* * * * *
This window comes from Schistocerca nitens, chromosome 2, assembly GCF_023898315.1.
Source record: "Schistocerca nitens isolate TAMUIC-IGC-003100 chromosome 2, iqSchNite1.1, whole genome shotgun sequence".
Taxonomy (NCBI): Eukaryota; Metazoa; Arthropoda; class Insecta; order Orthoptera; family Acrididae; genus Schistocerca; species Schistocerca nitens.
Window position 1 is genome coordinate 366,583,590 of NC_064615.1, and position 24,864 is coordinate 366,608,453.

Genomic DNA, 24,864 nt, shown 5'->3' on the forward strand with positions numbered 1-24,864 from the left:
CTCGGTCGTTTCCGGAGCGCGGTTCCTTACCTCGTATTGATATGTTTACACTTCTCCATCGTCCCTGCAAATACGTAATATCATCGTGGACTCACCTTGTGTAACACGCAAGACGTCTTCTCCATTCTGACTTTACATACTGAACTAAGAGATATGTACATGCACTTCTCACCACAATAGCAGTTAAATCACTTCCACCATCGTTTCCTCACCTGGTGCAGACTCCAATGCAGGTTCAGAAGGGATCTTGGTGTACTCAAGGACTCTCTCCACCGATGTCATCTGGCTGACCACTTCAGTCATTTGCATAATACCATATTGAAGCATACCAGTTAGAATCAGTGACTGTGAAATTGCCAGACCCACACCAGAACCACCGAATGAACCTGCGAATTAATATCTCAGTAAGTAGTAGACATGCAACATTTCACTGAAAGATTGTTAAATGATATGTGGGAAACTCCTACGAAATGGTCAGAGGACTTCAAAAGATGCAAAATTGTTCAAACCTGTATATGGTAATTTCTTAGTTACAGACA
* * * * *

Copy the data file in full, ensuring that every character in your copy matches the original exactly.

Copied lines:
This window comes from Schistocerca nitens, chromosome 2, assembly GCF_023898315.1.
Source record: "Schistocerca nitens isolate TAMUIC-IGC-003100 chromosome 2, iqSchNite1.1, whole genome shotgun sequence".
Taxonomy (NCBI): Eukaryota; Metazoa; Arthropoda; class Insecta; order Orthoptera; family Acrididae; genus Schistocerca; species Schistocerca nitens.
Window position 1 is genome coordinate 366,583,590 of NC_064615.1, and position 24,864 is coordinate 366,608,453.

Genomic DNA, 24,864 nt, shown 5'->3' on the forward strand with positions numbered 1-24,864 from the left:
CTCGGTCGTTTCCGGAGCGCGGTTCCTTACCTCGTATTGATATGTTTACACTTCTCCATCGTCCCTGCAAATACGTAATATCATCGTGGACTCACCTTGTGTAACACGCAAGACGTCTTCTCCATTCTGACTTTACATACTGAACTAAGAGATATGTACATGCACTTCTCACCACAATAGCAGTTAAATCACTTCCACCATCGTTTCCTCACCTGGTGCAGACTCCAATGCAGGTTCAGAAGGGATCTTGGTGTACTCAAGGACTCTCTCCACCGATGTCATCTGGCTGACCACTTCAGTCATTTGCATAATACCATATTGAAGCATACCAGTTAGAATCAGTGACTGTGAAATTGCCAGACCCACACCAGAACCACCGAATGAACCTGCGAATTAATATCTCAGTAAGTAGTAGACATGCAACATTTCACTGAAAGATTGTTAAATGATATGTGGGAAACTCCTACGAAATGGTCAGAGGACTTCAAAAGATGCAAAATTGTTCAAACCTGTATATGGTAATTTCTTAGTTACAGACA